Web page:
Careers Clinic: Does it matter where I train?

John Byrne. Photo: Catherine Usher
John Byrne. Photo: Catherine Usher
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I am a mature student who has been undertaking short courses in acting for the past year and a half.

I have loved every second and now wish to take a diploma course. My ambition is to become professional.

Unfortunately, I cannot take a full-time degree (mortgage must be paid) but have been encouraged by my tutors at the two schools I have attended to apply for their part-time diploma courses. One is a very well-respected drama conservatoire.

The course is not accredited, and there are no agent showcases or any other trimmings, but the diploma would bear the school’s name.

The other is a drama department in a college specialising in short courses. The course offers an agent showcase and a showreel, as well as training.

Although both schools have different styles, I feel both offer high-quality tuition.

I wondered how much weight the name of a school imports to career development, considering most actors must audition for parts anyway?

JOHN BYRNE'S ADVICE Drama training can be expensive at the best of times, and all the more so with a mortgage on the go. As any serious drama school will tell you (or certainly should tell you), there is no absolute guarantee of an actor getting work, no matter how good the course they train on.

Every part you submit yourself for is likely to put you in competition with other applicants, some with formal training and some without.

While formal training is certainly one of the many filters a casting director or producer may use to whittle down that list of applicants to a manageable number for audition, ultimately the casting process is all about finding the right person for the role, wherever they trained – and sometimes, whether or not they have trained at all.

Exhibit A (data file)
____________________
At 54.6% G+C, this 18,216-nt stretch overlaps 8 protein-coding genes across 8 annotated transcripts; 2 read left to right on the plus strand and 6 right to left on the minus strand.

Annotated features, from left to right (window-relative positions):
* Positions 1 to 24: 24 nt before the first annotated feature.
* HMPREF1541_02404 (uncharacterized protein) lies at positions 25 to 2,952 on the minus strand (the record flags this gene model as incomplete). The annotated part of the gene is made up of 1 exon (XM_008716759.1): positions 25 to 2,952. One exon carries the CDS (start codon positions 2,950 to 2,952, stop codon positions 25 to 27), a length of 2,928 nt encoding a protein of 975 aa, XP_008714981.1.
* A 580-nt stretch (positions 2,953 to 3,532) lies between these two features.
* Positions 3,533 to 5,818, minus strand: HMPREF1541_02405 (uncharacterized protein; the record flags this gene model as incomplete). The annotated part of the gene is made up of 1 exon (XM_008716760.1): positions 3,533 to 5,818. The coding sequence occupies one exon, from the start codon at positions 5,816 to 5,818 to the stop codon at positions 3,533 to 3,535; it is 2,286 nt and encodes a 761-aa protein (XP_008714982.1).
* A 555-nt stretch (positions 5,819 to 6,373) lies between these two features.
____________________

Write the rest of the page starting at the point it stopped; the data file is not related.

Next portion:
Does that mean it is a waste of time and money doing a diploma course, or that it doesn’t matter which one you choose? Not at all. But you must bear in mind that there is no ‘one size fits all’ yardstick we can use to assess which course might be right for you.

My advice would be to think hard about where you want to take your acting career on the other side of graduation. As we have already noted, there are no guarantees that a career will go in the direction we want it to post training.

What we do have some control over is ensuring that, if you don’t end up doing the type of work you want, the reason won’t be that you didn’t give yourself the chance to acquire the most relevant skills and experience for that goal.

Looking at the areas of acting that most interest you and the roles you realistically feel you could be cast in, what are the key skills and areas of expertise that those roles require? Which course places the most emphasis on this kind of learning? Which course has the most alumni working in those areas? That’s also a good clue as to which type of industry people are likely to turn up to any showcases.

Thanks to advances in technology, showreel material is still very important, but not quite as unaffordable as it used to be.

Getting a showreel at the end of training is certainly an attractive offer, but I’m not sure it should be the main reason for choosing one course over the other. On the other hand, if your ambitions lean towards screen, does the showreel focus mean this course spends more time on camera technique than the alternative?

Basing your decision on your end goal and researching which course is closest to that is your best bet for making the right choice. Don’t be afraid to ask questions to inform that decision.

Contact careers adviser John Byrne at dearjohn@thestage.co.uk or @dearjohnbyrne

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